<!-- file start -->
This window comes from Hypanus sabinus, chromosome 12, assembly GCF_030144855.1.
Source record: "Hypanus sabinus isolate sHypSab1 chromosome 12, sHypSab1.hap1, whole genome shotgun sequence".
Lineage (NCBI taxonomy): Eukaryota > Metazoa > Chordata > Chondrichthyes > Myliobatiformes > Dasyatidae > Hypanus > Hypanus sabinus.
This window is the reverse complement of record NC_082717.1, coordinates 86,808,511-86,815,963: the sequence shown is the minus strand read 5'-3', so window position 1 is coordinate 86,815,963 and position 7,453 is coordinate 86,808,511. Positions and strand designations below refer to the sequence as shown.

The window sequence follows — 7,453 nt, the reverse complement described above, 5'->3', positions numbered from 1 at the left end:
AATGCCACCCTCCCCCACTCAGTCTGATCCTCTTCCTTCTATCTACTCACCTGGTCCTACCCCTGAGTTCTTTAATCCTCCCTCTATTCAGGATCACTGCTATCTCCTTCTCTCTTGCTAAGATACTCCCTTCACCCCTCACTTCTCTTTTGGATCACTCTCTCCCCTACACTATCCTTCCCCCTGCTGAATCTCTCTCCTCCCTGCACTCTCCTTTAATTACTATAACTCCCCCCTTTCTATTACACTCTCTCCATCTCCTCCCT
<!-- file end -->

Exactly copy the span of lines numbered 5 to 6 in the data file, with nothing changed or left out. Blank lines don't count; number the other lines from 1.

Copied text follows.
The window sequence follows — 7,453 nt, the reverse complement described above, 5'->3', positions numbered from 1 at the left end:
AATGCCACCCTCCCCCACTCAGTCTGATCCTCTTCCTTCTATCTACTCACCTGGTCCTACCCCTGAGTTCTTTAATCCTCCCTCTATTCAGGATCACTGCTATCTCCTTCTCTCTTGCTAAGATACTCCCTTCACCCCTCACTTCTCTTTTGGATCACTCTCTCCCCTACACTATCCTTCCCCCTGCTGAATCTCTCTCCTCCCTGCACTCTCCTTTAATTACTATAACTCCCCCCTTTCTATTACACTCTCTCCATCTCCTCCCT